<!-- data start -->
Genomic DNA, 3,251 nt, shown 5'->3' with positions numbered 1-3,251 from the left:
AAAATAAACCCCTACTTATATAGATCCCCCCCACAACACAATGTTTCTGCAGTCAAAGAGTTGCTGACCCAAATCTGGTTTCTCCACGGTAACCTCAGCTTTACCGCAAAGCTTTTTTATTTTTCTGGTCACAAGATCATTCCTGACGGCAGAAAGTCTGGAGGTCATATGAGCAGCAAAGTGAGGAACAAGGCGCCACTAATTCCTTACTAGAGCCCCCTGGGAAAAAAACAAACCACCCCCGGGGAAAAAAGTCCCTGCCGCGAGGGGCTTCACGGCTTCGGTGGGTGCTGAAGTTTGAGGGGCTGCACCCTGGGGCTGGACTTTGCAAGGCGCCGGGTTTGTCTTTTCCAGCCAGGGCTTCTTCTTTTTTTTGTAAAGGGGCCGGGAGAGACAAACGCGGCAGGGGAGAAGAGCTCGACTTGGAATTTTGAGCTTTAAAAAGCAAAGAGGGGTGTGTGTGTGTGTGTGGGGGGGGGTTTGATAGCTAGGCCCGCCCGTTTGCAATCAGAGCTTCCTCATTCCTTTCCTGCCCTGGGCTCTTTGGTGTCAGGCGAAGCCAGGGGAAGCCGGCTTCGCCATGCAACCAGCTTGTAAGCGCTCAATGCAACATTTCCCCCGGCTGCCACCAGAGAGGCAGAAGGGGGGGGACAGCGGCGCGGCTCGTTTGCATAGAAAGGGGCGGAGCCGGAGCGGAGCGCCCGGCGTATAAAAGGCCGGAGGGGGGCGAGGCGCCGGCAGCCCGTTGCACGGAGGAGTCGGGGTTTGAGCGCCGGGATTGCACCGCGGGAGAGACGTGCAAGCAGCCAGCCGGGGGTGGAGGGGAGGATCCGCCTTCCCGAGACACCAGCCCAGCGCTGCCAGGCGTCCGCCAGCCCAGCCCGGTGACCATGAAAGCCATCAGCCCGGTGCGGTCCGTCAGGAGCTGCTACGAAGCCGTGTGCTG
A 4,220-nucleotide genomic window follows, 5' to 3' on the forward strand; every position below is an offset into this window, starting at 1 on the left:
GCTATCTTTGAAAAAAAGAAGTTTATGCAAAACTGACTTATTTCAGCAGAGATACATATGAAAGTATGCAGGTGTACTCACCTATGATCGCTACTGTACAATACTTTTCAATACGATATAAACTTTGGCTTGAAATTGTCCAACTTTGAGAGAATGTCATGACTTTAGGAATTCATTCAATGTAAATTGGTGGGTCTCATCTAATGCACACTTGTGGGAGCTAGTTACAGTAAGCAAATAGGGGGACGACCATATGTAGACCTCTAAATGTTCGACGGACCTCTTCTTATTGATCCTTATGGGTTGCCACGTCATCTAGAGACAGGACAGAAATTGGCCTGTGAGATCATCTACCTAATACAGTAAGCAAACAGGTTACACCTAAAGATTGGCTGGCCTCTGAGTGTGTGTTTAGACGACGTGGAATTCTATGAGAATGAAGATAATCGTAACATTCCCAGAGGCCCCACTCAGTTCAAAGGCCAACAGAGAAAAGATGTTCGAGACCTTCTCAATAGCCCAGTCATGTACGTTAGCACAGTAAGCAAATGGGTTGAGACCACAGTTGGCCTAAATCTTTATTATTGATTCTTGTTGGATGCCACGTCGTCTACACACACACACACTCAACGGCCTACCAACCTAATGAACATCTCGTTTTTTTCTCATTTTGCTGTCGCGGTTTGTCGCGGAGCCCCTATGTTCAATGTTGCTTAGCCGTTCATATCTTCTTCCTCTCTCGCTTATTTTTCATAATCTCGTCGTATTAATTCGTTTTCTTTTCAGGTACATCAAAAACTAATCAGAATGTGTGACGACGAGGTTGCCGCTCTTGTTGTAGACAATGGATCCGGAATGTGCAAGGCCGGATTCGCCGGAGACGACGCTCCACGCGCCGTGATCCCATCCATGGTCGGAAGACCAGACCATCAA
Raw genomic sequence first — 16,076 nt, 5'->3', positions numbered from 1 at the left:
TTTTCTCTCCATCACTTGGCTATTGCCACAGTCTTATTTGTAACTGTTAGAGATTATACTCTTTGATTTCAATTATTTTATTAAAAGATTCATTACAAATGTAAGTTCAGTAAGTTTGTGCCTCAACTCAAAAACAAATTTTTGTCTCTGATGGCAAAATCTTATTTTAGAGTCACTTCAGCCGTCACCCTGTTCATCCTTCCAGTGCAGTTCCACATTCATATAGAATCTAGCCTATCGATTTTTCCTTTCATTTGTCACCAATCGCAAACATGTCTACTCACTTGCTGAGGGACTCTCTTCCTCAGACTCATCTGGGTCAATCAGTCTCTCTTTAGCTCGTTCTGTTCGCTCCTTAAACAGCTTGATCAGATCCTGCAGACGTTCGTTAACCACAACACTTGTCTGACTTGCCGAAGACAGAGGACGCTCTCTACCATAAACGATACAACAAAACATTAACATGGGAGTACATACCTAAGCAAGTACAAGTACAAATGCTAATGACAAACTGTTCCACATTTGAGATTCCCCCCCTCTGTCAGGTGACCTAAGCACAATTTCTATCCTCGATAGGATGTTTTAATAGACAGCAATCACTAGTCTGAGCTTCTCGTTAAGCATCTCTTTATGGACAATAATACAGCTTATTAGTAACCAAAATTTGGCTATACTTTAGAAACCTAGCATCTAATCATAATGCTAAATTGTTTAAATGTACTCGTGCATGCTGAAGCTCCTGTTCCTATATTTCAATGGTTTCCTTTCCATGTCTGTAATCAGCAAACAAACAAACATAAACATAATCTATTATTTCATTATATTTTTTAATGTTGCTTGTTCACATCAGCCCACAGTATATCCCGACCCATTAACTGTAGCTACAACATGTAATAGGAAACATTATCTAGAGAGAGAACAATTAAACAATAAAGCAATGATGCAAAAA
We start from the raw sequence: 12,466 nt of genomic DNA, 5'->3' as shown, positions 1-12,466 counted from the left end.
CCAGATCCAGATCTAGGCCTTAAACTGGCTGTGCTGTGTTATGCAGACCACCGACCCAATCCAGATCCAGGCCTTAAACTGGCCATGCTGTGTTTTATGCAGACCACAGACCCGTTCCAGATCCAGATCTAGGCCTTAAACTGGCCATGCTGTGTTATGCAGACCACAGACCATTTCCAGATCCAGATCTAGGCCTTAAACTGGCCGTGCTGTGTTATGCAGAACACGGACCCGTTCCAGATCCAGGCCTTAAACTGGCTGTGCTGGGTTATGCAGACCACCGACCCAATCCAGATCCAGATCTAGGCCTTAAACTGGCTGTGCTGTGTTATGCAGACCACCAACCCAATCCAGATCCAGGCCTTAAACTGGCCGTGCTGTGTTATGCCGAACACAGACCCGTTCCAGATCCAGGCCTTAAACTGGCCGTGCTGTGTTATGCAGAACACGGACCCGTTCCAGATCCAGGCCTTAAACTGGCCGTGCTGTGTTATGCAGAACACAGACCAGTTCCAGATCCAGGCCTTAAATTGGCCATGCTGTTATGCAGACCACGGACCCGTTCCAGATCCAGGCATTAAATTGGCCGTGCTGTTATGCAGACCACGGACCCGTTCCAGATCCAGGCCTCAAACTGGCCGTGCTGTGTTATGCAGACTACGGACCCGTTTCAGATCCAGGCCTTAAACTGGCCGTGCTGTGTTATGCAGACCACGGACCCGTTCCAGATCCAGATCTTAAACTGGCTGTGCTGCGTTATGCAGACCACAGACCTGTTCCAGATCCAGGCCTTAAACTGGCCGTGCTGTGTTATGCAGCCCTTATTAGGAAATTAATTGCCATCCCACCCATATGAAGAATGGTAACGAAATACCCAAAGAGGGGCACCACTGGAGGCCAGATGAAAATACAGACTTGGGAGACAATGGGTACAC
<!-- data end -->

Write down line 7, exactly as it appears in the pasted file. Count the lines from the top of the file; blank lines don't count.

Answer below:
We start from the raw sequence: 12,466 nt of genomic DNA, 5'->3' as shown, positions 1-12,466 counted from the left end.